Did Toys R Us Become Extinct?
Toys R Us will likely be a memory in a matter of weeks.
That stirs up a boat load of emotions for many of us.
For me, it conjures up the toys of my own children; Barney, Pokeman cards and Star Wars miniatures. This certainly dates me — and once again confirms that time will fly, whether we like it or not.
The same axiom also applies to the quickly evolving environments in which organizations live.
I frequently discuss how organizations have gone down the wrong path; how they’ve made the worst of decisions or invested in top leadership that has only led to problems. Usually, these discussions can draw a certain link between actions and outcomes. But, I’m not sure this is entirely the case with Toys R Us. Yes, they could have been more agile, shifting more intently to a focus on customer experiences. Yes, they could have been more concerned about becoming a destination — and more than a massive warehouse of dolls and trucks and basketballs. Yes, they should have been more mindful of Amazon and the e-commerce landscape.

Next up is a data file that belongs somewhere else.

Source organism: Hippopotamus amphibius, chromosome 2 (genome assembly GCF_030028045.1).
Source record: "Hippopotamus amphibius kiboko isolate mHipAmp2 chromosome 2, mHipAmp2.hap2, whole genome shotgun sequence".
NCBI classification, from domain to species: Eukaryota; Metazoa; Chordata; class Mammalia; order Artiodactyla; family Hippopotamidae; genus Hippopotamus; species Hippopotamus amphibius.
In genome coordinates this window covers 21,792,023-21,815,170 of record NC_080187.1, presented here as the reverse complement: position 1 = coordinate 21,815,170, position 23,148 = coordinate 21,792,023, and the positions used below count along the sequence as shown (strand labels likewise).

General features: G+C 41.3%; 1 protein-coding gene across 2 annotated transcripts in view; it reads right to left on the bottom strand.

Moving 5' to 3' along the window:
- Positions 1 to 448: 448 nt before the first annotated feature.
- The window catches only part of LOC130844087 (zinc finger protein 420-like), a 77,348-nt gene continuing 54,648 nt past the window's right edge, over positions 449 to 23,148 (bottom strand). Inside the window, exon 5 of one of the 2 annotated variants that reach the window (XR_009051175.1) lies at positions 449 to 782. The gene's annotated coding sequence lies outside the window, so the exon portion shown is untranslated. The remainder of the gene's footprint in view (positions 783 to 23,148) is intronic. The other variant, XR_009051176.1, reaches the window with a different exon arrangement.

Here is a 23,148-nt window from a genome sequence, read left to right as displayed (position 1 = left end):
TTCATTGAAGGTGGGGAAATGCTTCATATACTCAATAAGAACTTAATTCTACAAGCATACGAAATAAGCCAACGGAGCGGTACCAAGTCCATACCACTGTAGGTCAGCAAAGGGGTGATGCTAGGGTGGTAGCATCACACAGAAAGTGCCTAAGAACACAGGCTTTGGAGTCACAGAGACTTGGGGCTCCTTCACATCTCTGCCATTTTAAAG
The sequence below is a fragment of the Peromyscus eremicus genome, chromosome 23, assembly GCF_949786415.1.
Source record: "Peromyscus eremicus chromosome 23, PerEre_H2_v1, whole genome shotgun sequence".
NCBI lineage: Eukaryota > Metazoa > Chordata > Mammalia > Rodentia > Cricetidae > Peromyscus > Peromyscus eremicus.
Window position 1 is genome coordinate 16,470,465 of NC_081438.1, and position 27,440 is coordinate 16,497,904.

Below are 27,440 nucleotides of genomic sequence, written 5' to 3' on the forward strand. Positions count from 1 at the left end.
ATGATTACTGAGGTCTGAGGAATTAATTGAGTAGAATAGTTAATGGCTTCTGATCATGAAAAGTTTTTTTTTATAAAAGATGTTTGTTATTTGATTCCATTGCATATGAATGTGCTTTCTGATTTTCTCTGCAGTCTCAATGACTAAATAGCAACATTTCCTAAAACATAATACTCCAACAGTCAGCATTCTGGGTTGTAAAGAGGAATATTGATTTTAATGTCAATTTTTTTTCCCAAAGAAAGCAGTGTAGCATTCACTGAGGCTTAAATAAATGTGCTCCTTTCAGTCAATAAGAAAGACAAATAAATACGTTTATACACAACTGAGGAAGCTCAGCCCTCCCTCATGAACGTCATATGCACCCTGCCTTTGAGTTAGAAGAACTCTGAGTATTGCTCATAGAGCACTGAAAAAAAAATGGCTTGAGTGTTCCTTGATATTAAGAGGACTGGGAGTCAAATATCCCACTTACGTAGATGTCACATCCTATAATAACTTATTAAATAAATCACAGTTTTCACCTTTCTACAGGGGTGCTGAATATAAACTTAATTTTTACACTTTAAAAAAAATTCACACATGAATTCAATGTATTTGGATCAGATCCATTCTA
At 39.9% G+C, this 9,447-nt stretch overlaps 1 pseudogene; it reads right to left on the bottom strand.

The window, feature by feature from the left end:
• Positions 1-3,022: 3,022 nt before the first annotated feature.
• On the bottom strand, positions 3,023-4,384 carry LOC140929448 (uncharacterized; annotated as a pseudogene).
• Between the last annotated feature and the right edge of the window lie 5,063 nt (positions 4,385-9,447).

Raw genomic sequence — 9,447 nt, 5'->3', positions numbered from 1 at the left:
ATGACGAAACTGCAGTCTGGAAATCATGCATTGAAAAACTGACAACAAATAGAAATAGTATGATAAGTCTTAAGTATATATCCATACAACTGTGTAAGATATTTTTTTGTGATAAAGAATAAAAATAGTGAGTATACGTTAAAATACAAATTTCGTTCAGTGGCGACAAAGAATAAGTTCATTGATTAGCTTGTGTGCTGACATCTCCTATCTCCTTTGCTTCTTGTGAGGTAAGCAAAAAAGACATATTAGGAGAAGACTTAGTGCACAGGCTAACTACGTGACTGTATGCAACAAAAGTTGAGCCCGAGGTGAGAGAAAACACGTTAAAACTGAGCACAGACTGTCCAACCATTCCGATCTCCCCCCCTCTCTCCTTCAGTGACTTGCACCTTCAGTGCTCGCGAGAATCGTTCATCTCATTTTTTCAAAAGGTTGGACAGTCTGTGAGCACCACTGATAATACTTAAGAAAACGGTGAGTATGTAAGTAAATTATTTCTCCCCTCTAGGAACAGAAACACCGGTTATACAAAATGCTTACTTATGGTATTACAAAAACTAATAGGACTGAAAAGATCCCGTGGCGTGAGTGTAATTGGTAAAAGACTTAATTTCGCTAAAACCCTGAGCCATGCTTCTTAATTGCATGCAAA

However, I have a lingering feeling these weren’t the only reasons that Toys R Us is leaving us.
You see, as an organization Toys R Us represents a by-gone era. A time when children only played with toys. When they were not glued to a screen of some sort. The brand represents a time when lingering in a toy store was on the “to do” list.
Somehow I can’t blame all of that on them.
Toys R Us simply become extinct.
The environment wasn’t able to support its species any longer.
That is an outcome, I may not be able to live with.
Dr. Marla Gottschalk is an Industrial/Organizational Psychologist. She is a charter member of the LinkedIn Influencer Program. Her thoughts on work life have appeared in various outlets including Talent Zoo, Forbes, Quartz and The Huffington Post.